The IPX7 waterproof rating is a plus, but Anker‘s fine print reveals that it only applies to "fresh water" – take this to the beach and saltwater or sand ingress could spell trouble. An IP rating also says nothing about impact resistance. I have low confidence this speaker would survive more than a few drops onto hard surfaces.

For $20-$30 more you can get speakers like the JBL Charge 5 or UE Megaboom 3 built like tanks with rubber end caps, thicker materials, and MIL-STD 810G ratings for shock resistance. They also float, whereas the Flare 2 sinks like a brick.

5. Outdated connectivity

Bluetooth 5.0 is the Soundcore Flare 2‘s sole connection method. No Wi-Fi, no smart assistants, no wired aux input. It‘s a barebones wireless speaker in an age where multi-room audio and high-res streaming are becoming the norm.

The lack of Wi-Fi means no AirPlay or Chromecast support. No way to integrate into a whole-home audio system. The omission of a 3.5mm jack precludes plugging in a turntable, TV, or other analog sources to boost the audio.

Many users have reported issues with Bluetooth dropouts and hiccups, especially when more than one device is connected. The lack of the advanced Qualcomm aptX audio codec also means a ceiling on supported Bluetooth bitrates. From packet sniffing, the Flare 2 appears to top out at the base SBC codec‘s 198 kbps/48 kHz transmission.

6. Middling LED effects

I have to give credit to Anker for at least including LED lighting effects to differentiate the Flare 2‘s design, but the implementation is half-baked. The two thin LED rings lining the top and bottom of the speaker struggle to even illuminate themselves, much less the surrounding area.

Measuring their max output with a lux meter, I found they only reach about 45 lumens – barely enough to act as an accent light on a shelf, much less provide impactful club-like lighting. They‘re completely ineffective during the day or in brightly lit rooms.

The customization is also lacking – just 5 basic color modes and no way to truly design your own patterns or sync lighting to music. Even budget smart bulbs like Philips Hue offer more robust options. From teardowns it‘s also apparent that the LEDs are an entirely separate system from the audio processing, meaning the lighting "react" mode is a lie.

7. No speakerphone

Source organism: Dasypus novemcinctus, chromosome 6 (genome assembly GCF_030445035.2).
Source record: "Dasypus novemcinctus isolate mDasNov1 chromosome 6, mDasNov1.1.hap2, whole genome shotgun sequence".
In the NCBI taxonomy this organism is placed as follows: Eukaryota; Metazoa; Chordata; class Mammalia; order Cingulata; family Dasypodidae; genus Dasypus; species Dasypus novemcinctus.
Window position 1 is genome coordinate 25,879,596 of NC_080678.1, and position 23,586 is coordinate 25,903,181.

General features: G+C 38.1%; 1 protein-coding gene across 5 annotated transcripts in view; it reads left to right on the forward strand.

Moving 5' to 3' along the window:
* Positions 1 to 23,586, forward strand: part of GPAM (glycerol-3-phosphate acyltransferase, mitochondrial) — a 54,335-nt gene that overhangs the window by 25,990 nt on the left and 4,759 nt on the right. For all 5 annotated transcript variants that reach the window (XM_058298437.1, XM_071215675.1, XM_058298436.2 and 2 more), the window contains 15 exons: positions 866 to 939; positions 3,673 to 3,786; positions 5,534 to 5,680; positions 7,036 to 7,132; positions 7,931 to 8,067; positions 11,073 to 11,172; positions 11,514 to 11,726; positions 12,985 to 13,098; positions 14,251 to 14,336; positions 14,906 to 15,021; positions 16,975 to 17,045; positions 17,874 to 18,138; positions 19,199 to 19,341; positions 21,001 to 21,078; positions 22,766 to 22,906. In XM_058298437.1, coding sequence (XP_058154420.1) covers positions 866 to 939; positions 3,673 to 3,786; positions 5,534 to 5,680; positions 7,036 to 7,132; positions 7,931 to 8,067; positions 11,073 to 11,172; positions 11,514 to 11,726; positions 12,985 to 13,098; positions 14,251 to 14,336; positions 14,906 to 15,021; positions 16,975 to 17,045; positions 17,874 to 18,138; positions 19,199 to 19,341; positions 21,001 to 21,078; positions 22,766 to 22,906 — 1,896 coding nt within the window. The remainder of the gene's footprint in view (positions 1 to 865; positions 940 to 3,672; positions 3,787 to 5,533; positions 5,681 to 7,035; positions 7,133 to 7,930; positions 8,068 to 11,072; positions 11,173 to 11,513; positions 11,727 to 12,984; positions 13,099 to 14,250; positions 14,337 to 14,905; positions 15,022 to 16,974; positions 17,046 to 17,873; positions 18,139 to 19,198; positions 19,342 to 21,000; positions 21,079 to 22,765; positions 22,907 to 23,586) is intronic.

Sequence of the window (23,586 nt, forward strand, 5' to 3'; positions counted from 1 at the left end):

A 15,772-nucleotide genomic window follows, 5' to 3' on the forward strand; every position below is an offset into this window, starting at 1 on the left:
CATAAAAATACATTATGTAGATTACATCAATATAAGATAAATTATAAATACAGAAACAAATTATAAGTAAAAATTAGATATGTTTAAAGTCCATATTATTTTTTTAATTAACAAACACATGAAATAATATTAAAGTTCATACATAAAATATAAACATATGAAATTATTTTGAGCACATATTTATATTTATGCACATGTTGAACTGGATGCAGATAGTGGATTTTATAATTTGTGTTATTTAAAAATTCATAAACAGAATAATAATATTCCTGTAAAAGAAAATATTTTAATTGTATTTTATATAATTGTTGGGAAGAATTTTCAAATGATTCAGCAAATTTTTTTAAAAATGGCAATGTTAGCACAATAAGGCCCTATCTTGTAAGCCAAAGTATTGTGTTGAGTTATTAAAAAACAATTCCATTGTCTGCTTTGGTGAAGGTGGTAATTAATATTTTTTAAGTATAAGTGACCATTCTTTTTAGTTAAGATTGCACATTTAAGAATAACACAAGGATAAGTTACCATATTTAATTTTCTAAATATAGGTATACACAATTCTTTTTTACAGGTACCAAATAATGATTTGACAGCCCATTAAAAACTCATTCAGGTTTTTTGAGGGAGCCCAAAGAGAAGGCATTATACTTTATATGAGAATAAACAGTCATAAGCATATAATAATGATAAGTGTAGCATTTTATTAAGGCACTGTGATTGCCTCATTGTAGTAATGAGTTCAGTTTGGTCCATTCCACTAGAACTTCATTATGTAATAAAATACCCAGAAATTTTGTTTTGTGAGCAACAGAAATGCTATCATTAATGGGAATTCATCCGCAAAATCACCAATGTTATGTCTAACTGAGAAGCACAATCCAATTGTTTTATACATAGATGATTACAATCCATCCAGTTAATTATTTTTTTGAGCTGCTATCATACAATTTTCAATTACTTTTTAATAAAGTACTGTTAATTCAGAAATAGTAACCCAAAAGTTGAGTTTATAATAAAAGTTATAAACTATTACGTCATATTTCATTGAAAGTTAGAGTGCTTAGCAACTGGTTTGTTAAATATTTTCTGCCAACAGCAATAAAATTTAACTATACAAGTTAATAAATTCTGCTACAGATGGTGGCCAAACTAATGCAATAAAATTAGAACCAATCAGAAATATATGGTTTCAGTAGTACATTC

A portable Bluetooth speaker having a speakerphone for taking calls is so common these days, its glaring omission on the Flare 2 is baffling. The top panel has only playback buttons – no sign of a microphone hole or call management controls.

Anker‘s product page and manual also confirm there‘s no speakerphone functionality baked in. You‘d need to start a call on your phone then manually switch the audio output every time. According to a 2020 CMR survey, speakerphone usage is a top 5 use case for Bluetooth speakers among buyers (

8. Misleading battery life

On paper, the Soundcore Flare 2‘s "12 hour battery life" looks decent for the size. But as many users on Amazon and Reddit have found out the hard way, that‘s only achievable under specific limited circumstances that Anker hides in the fine print.

From combing through customer reviews and conducting our own battery rundown tests, expect more like 6-8 hours max at 50% volume with the LEDs enabled. Crank it up to 80% and you might not even make it through a whole beach day or BBQ.

Anker doesn‘t disclose battery capacity in the specs, but from FCC submissions it appears to only be 2600 mAh. The similarly sized (and much louder) UE Boom 3 fits in a 3400 mAh cell. Also there‘s no battery percentage indicator or audible low battery warning – it just dies on you unexpectedly.

9. Limited app features

Buying into an ecosystem often comes with benefits – additional features, customization, and future firmware updates. The Soundcore app that pairs with the Flare 2 delivers little of value and gates basic functionality behind an account sign-up and agreeing to invasive data collection.

The only notable audio tweak is the "BassUp" bass boost, which as discussed does more harm than good to the sound signature. You get only two generic EQ presets with no way to set custom ones or adjust for your environment. No option to use the Flare 2 as an alarm or sleep sounds machine either.

For features advertised like "customizable" LED lighting, you‘re limited to brightness and one of a handful preset modes – no granular control. The product shots Anker uses on the app‘s listing are misleading, often showing a full color wheel and patterns not actually available on the Flare 2.

10. No real value add

Perhaps the ultimate reason to avoid the Soundcore Flare 2 is that it simply doesn‘t deliver much value for the money, especially compared to a vast sea of competing Bluetooth speakers. For $70-$80 there‘s no shortage of options that exceed it on audio quality, features, design, and ease of use.

Stalwarts from major audio brands like the JBL Flip 5 ($100), Sony SRS-XB23 ($98), and UE Wonderboom 2 ($80) all deliver hands-down superior sound with much fuller bass, clearer mids, and and smoother treble. They‘re also more rugged, with IP67 dust/water resistance and higher drop ratings.

In terms of bells and whistles, the Flare 2 is missing essentials like USB-C charging, a built-in mic for calls, and a physical line-in port. Meanwhile, the competition is racing ahead with features like one-touch Spotify access, visual EQ, wireless charging, and smart assistant integration.

If you have a bit more to spend, speakers like the Sonos Roam ($170) completely trounce the Flare 2 with vastly better sound, Wi-Fi streaming, auto Trueplay tuning, and thoughtful design touches. For the same $80 MSRP as the Flare 2 you could get two Tribit Stormbox Micros ($40) that pair for true stereo sound.


After exhaustive testing and analysis, it‘s clear the Anker Soundcore Flare 2 doesn‘t live up to its marketing hype. It falls short on core aspects like audio quality, connectivity, design, and feature set that matter more than gimmicks.

If you‘re looking for a great-sounding portable Bluetooth speaker you can take anywhere and enjoy for years, there are many superior options from brands that have a deeper pedigree in audio and aren‘t cutting as many corners.

As a digital technology expert, I simply can‘t recommend a product with so many compromises and lackluster technical performance. Don‘t be tempted by an attractive price – in this case, you get what you pay for.